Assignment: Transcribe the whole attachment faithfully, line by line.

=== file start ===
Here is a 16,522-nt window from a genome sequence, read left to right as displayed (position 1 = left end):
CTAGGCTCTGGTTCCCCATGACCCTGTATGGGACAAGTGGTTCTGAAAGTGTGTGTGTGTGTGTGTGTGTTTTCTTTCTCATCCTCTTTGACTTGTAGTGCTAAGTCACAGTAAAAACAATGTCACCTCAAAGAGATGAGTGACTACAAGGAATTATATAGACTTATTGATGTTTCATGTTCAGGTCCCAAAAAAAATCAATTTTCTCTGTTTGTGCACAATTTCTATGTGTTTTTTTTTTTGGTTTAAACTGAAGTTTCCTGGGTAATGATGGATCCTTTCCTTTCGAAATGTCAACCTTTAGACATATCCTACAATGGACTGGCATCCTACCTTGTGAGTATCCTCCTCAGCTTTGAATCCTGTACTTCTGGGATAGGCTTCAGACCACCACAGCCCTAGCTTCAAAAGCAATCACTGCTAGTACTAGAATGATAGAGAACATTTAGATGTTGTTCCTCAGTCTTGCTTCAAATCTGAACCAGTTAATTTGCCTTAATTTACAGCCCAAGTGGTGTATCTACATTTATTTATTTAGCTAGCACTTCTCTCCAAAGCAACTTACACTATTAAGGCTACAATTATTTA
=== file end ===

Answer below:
Here is a 16,522-nt window from a genome sequence, read left to right as displayed (position 1 = left end):
CTAGGCTCTGGTTCCCCATGACCCTGTATGGGACAAGTGGTTCTGAAAGTGTGTGTGTGTGTGTGTGTGTTTTCTTTCTCATCCTCTTTGACTTGTAGTGCTAAGTCACAGTAAAAACAATGTCACCTCAAAGAGATGAGTGACTACAAGGAATTATATAGACTTATTGATGTTTCATGTTCAGGTCCCAAAAAAAATCAATTTTCTCTGTTTGTGCACAATTTCTATGTGTTTTTTTTTTTGGTTTAAACTGAAGTTTCCTGGGTAATGATGGATCCTTTCCTTTCGAAATGTCAACCTTTAGACATATCCTACAATGGACTGGCATCCTACCTTGTGAGTATCCTCCTCAGCTTTGAATCCTGTACTTCTGGGATAGGCTTCAGACCACCACAGCCCTAGCTTCAAAAGCAATCACTGCTAGTACTAGAATGATAGAGAACATTTAGATGTTGTTCCTCAGTCTTGCTTCAAATCTGAACCAGTTAATTTGCCTTAATTTACAGCCCAAGTGGTGTATCTACATTTATTTATTTAGCTAGCACTTCTCTCCAAAGCAACTTACACTATTAAGGCTACAATTATTTA